For at least one week prior/sometimes would need to do a 2 week diet diary. The evaluation of diet diary, was one way the evaluation was done on metabolism realities.

I had an Open abdominal surgery that turned out to be 10 procedures, because of other health issues I had ,and surgeon fixed while he was there...My appendix and gall bladder( was bad) were removed, ovarian cysts on both sides and a huge bunch of fibroids,and endometriosis was found and all possible was removed, in addition to the pouching banding and resections done in what my surgeon called The Memphis Gastric By-Pass. Basically was an RNY+ (small bowel resection-and much of my Colon was removed.) The remainder of my stomach is fitted with a stoma, so that in an emergency it can be accessed for feeding tube. The old part of my stomach has no inlet, but makes digestive juices that are shunted down for beginning of small bowel digestion.. I got to goal, actually below initial goal. still am within 15 lbs- 23 years later.

Yes, even with the issues i have now would definitely recommend to those who are unable to maintain a weight loss. It gives one a tool and a mechanical control. I do have some issues and they are all treatable with over the counter nutritional ...including anemia( which i use buffalo, beef or pork dehydrated liver capsules to treat. I have no intrinsic factor and it is in only one food -liver..Taking 2 or 3 of these every day enable me to absorb iron from other foods.I have added K2 o my regimine to help manage magnesium and calcium stores.Other than that and changing the type of calcium to calcium citrate for better absorbtion..am taking the same things Dr reommended years ago.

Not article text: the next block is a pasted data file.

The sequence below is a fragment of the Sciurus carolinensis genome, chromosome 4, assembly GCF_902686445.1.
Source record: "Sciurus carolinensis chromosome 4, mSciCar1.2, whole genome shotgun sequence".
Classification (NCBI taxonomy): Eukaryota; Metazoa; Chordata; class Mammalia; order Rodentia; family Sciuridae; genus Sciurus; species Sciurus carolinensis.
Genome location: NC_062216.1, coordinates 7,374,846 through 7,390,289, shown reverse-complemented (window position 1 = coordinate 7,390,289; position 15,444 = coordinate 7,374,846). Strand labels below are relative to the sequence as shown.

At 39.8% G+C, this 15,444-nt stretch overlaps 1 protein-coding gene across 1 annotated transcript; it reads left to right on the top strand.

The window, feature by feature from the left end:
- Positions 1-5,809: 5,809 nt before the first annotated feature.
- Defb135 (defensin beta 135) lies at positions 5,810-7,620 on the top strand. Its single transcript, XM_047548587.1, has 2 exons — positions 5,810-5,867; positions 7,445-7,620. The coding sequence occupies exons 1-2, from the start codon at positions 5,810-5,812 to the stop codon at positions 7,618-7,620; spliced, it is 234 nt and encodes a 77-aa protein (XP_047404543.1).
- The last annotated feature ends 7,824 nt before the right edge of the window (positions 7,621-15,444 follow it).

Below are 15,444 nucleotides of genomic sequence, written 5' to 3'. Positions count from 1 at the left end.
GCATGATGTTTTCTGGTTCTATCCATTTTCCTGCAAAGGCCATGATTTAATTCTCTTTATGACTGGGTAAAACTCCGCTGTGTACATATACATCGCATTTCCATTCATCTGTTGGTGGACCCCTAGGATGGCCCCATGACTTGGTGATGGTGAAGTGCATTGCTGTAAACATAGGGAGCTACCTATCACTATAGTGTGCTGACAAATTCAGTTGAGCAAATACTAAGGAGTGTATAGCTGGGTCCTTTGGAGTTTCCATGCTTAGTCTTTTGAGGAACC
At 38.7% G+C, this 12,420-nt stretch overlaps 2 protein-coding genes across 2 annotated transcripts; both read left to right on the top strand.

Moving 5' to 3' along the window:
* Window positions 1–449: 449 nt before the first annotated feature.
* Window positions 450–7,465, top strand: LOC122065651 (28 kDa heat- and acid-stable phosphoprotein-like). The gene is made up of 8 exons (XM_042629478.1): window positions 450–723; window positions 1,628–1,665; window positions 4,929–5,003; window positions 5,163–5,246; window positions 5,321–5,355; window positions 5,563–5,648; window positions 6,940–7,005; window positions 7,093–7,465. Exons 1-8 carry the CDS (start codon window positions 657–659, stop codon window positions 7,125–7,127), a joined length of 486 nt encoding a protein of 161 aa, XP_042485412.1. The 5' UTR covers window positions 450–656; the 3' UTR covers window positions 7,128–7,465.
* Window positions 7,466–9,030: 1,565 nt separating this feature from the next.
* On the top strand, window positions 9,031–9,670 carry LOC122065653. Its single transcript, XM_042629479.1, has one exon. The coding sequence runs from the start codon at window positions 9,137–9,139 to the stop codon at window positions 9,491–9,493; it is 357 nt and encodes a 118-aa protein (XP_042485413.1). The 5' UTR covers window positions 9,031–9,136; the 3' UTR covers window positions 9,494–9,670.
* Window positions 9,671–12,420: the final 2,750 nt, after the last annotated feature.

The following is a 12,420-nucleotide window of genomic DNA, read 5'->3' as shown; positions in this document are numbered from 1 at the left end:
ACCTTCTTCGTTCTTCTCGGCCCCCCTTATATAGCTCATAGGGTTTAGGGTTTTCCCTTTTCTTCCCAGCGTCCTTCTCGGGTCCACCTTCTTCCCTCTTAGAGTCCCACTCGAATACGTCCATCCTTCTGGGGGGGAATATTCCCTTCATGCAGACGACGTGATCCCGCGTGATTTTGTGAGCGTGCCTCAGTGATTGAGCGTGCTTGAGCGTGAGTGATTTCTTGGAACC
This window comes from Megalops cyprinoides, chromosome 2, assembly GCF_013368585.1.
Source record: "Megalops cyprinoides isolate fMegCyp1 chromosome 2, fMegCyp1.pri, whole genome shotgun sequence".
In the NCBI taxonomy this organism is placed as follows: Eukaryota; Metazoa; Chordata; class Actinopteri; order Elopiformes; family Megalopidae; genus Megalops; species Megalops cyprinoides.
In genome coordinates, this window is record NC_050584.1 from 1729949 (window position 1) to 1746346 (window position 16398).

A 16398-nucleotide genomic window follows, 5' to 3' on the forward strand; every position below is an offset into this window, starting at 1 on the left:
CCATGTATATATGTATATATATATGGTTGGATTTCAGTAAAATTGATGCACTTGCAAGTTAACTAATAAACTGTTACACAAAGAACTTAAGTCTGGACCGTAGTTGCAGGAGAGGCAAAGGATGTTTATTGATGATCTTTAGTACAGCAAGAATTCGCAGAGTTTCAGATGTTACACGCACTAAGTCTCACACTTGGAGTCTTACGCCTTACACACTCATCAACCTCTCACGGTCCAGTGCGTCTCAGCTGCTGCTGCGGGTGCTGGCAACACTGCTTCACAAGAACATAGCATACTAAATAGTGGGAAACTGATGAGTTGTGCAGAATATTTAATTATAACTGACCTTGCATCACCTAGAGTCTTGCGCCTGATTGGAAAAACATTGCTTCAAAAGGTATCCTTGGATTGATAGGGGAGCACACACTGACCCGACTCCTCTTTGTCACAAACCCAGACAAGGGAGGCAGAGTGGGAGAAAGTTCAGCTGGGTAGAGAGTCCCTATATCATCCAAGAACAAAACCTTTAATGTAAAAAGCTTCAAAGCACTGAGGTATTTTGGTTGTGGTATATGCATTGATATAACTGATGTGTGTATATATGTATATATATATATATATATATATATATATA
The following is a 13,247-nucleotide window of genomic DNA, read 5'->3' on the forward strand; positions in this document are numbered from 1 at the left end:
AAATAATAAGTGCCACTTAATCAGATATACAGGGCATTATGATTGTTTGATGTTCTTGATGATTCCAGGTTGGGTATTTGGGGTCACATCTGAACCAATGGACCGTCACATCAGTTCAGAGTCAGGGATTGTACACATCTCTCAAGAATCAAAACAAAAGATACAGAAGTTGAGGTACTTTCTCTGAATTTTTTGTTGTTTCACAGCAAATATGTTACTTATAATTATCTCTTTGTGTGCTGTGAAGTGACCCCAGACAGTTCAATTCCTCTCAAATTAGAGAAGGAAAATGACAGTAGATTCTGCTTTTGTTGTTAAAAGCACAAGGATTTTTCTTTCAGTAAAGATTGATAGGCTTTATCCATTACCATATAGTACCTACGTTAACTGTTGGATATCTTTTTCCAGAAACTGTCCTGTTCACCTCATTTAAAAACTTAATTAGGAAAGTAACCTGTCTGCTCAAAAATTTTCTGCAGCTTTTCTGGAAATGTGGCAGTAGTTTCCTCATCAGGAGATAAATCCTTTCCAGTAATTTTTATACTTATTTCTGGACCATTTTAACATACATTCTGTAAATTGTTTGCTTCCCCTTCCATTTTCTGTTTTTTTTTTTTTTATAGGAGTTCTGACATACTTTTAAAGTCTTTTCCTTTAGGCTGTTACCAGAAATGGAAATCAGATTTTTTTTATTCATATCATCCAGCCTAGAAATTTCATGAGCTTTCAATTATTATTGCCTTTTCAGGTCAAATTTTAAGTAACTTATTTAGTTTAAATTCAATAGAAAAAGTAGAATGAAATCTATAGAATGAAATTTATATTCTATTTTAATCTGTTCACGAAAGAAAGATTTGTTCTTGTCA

This Doctor is the one who wrote the book on giving nutrition thru the veins (TPN) It is still used for source teaching( Dr's) material today.

Some skills you need to build on are measuring all meal and fluid amounts accurately, now.